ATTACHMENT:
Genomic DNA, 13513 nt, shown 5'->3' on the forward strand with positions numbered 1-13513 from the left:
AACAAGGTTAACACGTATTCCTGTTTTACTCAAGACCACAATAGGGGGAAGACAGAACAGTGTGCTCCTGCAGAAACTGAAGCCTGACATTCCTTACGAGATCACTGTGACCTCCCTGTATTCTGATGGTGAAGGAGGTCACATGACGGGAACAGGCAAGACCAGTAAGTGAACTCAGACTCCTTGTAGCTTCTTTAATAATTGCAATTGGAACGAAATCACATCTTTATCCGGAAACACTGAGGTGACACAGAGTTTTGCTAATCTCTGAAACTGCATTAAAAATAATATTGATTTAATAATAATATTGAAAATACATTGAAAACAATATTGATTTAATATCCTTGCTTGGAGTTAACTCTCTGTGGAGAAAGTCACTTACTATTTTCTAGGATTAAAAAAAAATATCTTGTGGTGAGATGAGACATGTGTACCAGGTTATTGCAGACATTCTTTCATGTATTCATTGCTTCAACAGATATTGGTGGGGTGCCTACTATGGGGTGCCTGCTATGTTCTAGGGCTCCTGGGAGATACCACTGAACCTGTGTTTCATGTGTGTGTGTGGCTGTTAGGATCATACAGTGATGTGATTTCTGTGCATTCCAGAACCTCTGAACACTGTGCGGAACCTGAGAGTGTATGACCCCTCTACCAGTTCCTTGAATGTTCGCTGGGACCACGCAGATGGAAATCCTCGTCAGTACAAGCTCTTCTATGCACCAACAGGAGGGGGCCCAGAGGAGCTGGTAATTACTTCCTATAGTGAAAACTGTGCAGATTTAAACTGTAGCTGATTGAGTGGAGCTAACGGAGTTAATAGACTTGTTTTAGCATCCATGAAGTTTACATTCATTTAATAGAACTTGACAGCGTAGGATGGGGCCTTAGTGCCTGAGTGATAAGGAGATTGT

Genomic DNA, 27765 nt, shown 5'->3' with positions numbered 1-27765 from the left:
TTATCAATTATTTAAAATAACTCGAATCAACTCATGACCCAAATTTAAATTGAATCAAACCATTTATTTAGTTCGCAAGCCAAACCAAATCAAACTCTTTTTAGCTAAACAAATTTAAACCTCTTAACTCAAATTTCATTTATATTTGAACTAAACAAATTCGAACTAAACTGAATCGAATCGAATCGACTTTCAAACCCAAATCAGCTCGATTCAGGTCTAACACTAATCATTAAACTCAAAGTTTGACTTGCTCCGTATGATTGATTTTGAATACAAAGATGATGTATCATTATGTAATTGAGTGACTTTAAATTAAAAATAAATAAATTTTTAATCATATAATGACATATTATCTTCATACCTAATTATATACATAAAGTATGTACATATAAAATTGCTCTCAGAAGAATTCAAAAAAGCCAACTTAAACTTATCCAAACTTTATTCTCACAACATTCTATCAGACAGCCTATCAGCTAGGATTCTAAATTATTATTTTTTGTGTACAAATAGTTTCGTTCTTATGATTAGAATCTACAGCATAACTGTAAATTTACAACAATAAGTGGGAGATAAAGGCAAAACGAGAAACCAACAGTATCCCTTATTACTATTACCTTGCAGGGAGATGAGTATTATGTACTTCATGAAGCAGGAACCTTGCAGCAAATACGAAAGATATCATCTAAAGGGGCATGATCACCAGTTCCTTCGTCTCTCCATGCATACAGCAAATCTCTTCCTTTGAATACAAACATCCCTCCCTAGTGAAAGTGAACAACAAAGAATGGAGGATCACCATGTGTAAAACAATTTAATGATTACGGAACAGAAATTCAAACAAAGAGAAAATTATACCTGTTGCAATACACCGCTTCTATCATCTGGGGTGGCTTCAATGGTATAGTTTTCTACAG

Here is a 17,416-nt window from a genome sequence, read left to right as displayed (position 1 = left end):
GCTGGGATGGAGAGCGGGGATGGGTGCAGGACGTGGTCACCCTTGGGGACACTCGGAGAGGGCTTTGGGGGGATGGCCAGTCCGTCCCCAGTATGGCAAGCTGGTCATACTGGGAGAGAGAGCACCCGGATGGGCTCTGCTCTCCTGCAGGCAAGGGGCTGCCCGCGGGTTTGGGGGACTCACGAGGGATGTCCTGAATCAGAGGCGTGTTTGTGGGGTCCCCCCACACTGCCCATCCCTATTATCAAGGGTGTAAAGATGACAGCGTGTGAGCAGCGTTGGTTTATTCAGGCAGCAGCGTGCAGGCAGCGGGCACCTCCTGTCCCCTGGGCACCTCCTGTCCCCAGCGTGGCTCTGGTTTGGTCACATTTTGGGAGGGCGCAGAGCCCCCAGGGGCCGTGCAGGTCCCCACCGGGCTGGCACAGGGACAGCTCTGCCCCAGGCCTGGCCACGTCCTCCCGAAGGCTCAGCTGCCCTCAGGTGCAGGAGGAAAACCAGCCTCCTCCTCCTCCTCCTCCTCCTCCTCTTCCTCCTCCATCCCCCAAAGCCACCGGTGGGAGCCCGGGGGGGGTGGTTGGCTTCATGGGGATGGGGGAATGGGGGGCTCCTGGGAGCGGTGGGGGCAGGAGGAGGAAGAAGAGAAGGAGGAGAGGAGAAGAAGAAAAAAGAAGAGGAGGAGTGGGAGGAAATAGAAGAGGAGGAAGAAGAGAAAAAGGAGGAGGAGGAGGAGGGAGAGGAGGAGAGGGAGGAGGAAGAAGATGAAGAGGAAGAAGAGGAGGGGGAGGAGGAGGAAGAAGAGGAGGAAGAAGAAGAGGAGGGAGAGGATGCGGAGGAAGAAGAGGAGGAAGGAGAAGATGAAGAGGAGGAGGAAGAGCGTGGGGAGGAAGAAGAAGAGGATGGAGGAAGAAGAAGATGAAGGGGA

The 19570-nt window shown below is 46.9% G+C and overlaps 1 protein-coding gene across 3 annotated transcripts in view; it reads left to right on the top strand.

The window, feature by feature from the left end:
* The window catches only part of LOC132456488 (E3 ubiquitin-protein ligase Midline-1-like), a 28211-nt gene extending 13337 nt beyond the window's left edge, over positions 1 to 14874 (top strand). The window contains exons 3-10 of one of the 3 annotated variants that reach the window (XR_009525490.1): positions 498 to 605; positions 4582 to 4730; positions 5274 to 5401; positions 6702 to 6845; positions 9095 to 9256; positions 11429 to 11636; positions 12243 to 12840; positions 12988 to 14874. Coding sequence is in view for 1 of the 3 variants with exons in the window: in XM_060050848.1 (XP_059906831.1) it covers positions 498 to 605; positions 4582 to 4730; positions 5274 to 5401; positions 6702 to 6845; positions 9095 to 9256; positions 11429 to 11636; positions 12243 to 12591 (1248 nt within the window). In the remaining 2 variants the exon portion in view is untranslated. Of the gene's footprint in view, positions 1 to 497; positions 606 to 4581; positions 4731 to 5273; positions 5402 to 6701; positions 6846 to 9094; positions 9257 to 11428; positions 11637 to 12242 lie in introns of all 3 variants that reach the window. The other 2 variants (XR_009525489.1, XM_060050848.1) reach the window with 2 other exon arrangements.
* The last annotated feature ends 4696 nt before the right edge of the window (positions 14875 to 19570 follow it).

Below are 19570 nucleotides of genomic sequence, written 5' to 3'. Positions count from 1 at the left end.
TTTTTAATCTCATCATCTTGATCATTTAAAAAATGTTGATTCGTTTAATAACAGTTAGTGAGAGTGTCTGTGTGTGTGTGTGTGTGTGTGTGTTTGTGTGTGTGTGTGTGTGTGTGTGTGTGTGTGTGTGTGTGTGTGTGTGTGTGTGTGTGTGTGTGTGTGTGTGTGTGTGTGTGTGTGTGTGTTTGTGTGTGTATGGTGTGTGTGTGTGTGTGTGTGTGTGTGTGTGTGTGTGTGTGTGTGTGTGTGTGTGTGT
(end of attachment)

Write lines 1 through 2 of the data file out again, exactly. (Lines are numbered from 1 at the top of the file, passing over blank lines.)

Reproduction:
Genomic DNA, 13513 nt, shown 5'->3' on the forward strand with positions numbered 1-13513 from the left:
AACAAGGTTAACACGTATTCCTGTTTTACTCAAGACCACAATAGGGGGAAGACAGAACAGTGTGCTCCTGCAGAAACTGAAGCCTGACATTCCTTACGAGATCACTGTGACCTCCCTGTATTCTGATGGTGAAGGAGGTCACATGACGGGAACAGGCAAGACCAGTAAGTGAACTCAGACTCCTTGTAGCTTCTTTAATAATTGCAATTGGAACGAAATCACATCTTTATCCGGAAACACTGAGGTGACACAGAGTTTTGCTAATCTCTGAAACTGCATTAAAAATAATATTGATTTAATAATAATATTGAAAATACATTGAAAACAATATTGATTTAATATCCTTGCTTGGAGTTAACTCTCTGTGGAGAAAGTCACTTACTATTTTCTAGGATTAAAAAAAAATATCTTGTGGTGAGATGAGACATGTGTACCAGGTTATTGCAGACATTCTTTCATGTATTCATTGCTTCAACAGATATTGGTGGGGTGCCTACTATGGGGTGCCTGCTATGTTCTAGGGCTCCTGGGAGATACCACTGAACCTGTGTTTCATGTGTGTGTGTGGCTGTTAGGATCATACAGTGATGTGATTTCTGTGCATTCCAGAACCTCTGAACACTGTGCGGAACCTGAGAGTGTATGACCCCTCTACCAGTTCCTTGAATGTTCGCTGGGACCACGCAGATGGAAATCCTCGTCAGTACAAGCTCTTCTATGCACCAACAGGAGGGGGCCCAGAGGAGCTGGTAATTACTTCCTATAGTGAAAACTGTGCAGATTTAAACTGTAGCTGATTGAGTGGAGCTAACGGAGTTAATAGACTTGTTTTAGCATCCATGAAGTTTACATTCATTTAATAGAACTTGACAGCGTAGGATGGGGCCTTAGTGCCTGAGTGATAAGGAGATTGT